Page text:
Using ‘pedagogies of practice’ we designed and trialled and evaluated a range of instructional interventions that focus on high-leverage or core practices associated with ambitious mathematics teaching. Instructional Activities (IA), each with particular mathematical learning goals, enabled opportunities for modelling in class, engagement in guided rehearsal with feedback, teaching in school settings, and reflective debriefing using video records and other evidence of student learning.  In the second and third years of the project, the mathematics methods courses, and a classroom inquiry course, were adapted to include opportunities for prospective teachers to teach IA within the school setting.  For each school visit, prospective teachers collaboratively planned the teaching sessions and one or two prospective teachers taught a group of children (between 2 and 8 times dependent on the course). Peers observed each of the teaching episodes (videoed) and contributed towards group- and whole-class reflective activities. Additionally, in the third year of the project we worked with a group of our beginning teachers focusing on their development of adaptive expertise and experiences in using ambitious teaching practices.

Data

During the initial teacher education phase we collected video records of rehearsal and school-based practice-focused learning opportunities across different programme sites alongside prospective teacher interviews and surveys. In school-based phase we collected videos of sample lessons of Year 1 teachers and discussions from cluster group professional meetings.

Analysis

We used video records of practice across program sites as data to analyse the suitability of the designed IAs for opportunities for learning— in terms of representation, decomposition, and approximation of core practices. In particular, we focused on how coaches modelled and used coach moves to highlight professional noticing and culturally responsive practices. In addition to the analysis of opportunities to learn, we examined the development of expertise, be it routine or adaptive, for a group of prospective teachers who had participated in an extended practice-based classroom inquiry. Further analysis focused on our own learning and mathematics teacher educators, and the potential generative learning of beginning teachers.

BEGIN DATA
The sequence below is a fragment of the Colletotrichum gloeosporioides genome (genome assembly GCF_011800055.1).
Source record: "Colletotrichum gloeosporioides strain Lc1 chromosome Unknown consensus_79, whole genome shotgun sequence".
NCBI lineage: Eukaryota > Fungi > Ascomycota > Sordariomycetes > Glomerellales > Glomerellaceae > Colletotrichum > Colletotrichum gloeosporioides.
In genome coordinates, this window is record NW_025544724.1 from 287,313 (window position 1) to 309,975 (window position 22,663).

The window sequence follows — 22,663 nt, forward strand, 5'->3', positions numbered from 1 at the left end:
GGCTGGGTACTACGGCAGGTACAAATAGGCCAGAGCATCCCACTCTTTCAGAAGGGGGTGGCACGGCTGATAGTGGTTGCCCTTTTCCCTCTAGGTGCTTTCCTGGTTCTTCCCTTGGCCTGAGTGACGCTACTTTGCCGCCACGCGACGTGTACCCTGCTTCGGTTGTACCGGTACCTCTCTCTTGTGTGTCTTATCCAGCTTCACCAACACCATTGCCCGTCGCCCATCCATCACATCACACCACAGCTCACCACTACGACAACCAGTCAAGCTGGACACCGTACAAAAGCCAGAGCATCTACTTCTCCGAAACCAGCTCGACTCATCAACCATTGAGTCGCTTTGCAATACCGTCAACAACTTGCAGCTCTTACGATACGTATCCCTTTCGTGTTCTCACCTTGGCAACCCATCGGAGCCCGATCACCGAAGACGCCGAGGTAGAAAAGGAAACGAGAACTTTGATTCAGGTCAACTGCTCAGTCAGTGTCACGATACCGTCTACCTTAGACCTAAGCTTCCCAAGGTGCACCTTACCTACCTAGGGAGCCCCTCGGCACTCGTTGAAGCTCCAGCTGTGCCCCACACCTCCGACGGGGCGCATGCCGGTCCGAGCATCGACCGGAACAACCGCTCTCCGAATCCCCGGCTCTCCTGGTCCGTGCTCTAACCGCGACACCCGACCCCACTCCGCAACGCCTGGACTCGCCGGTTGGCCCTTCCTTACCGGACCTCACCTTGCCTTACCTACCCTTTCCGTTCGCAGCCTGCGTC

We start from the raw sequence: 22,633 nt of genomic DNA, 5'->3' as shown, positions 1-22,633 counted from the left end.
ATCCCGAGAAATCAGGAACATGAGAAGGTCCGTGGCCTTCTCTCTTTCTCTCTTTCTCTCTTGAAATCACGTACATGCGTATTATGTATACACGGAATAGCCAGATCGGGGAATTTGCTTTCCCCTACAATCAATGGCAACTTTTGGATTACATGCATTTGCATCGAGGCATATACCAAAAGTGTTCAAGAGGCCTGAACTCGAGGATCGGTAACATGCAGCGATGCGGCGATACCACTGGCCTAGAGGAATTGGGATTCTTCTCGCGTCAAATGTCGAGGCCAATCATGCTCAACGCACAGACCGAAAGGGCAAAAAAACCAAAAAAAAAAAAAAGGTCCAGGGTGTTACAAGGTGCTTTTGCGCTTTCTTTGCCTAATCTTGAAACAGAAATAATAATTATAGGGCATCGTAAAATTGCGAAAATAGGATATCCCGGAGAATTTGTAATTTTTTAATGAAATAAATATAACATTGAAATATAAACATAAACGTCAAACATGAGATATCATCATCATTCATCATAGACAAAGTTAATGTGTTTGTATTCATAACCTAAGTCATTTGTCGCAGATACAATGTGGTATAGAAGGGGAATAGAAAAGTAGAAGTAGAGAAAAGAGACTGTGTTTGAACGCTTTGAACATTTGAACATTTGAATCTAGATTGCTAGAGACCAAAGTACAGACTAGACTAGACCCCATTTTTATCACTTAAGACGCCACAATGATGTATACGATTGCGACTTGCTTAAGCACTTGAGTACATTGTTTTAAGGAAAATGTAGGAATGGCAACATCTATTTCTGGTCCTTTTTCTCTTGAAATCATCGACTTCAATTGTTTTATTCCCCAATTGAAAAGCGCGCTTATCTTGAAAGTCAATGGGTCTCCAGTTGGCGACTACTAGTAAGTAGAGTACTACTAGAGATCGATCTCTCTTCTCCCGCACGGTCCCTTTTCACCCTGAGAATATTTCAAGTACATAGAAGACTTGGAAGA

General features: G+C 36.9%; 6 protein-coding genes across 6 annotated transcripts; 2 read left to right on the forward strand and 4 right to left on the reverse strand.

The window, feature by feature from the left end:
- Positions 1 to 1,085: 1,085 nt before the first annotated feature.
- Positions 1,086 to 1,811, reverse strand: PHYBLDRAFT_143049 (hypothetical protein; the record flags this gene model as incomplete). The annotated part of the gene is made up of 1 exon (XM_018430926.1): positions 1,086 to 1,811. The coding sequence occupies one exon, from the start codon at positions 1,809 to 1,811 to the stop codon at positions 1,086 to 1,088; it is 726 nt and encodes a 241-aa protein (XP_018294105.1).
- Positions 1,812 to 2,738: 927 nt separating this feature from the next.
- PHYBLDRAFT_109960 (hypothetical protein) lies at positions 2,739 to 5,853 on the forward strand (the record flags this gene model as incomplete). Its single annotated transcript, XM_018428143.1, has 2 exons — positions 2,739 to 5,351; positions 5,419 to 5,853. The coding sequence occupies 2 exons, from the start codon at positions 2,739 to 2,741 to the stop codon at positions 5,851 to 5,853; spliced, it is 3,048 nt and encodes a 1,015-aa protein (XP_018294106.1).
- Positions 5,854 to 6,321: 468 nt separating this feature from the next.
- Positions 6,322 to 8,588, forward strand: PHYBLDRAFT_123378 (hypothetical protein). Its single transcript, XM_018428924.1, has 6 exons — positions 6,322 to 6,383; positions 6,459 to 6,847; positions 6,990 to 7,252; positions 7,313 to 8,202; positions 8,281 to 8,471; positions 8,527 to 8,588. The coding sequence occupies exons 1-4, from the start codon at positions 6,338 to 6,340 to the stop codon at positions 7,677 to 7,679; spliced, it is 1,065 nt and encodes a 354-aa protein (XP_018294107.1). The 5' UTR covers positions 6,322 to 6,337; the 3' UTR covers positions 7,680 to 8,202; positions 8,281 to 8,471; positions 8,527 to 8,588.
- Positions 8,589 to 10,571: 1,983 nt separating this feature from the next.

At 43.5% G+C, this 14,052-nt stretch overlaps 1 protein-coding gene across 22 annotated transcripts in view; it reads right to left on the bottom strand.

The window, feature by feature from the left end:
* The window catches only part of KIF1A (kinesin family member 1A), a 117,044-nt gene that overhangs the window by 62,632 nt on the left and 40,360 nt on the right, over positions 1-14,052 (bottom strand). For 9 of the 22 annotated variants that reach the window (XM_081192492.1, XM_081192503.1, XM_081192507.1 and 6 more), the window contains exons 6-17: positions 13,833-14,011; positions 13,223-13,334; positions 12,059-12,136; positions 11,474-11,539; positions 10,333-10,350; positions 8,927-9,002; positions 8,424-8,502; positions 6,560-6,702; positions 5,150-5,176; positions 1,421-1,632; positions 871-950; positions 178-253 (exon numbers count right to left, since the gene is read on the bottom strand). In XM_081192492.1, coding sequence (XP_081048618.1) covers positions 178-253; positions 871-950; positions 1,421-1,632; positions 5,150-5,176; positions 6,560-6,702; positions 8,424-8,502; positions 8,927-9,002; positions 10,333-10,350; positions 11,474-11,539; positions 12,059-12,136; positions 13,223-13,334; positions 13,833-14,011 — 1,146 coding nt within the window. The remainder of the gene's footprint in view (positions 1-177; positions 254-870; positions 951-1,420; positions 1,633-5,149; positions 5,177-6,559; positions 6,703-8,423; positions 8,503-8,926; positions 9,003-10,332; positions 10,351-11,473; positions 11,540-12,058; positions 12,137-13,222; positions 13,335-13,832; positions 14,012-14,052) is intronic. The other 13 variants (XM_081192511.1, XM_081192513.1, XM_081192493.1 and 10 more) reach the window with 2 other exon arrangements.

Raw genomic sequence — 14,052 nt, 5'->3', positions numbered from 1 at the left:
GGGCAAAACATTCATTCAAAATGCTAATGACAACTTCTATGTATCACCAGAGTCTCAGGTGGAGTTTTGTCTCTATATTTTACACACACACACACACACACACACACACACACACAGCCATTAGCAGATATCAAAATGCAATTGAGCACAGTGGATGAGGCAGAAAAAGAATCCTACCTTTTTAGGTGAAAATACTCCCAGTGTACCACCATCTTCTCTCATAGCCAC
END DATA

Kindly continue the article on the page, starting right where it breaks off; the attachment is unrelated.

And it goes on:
Project Outputs

Publications

Anthony, G., & Hunter, R. (2012). (Re)thinking and (re)forming  initial mathematics teacher education New Zealand Journal of Educational Studies, 47(1), 145-151.

Anthony, G., & Hunter, R. (2013). Learning the work of ambitious mathematics teaching. In V. Steinle, L. Ball & C. Bardini (Eds.), Mathematics education: Yesterday, today and tomorrow (Proceedings of the 36th annual conference of the Mathematics Education Research Group of Australasia, pp. 699-702). Melbourne, VIC: MERGA.

Anthony, G., Hunter, J., & Hunter, R. (2015). Learning to professionally notice students' mathematical thinking through rehearsal activities. Mathematics Teacher Education & Development, 17(2), 7-24.

Anthony, G., Hunter, J., & Hunter, R. (2015). Prospective teachers’ development of adaptive expertise. Teaching and Teacher Education, 49, 108-117.

Anthony, G., Hunter, R., Hunter, J., & Duncan, S. (2015). How ambitious is "ambitious mathematics teaching"?  Set: Research Information for Teachers, 2.

Averill, R., Anderson, D., & Drake, M. (2015). Developing culturally responsive teaching through professional noticing within teacher educator modelling. Mathematics Teacher Education and Development, 17(2), 64-83.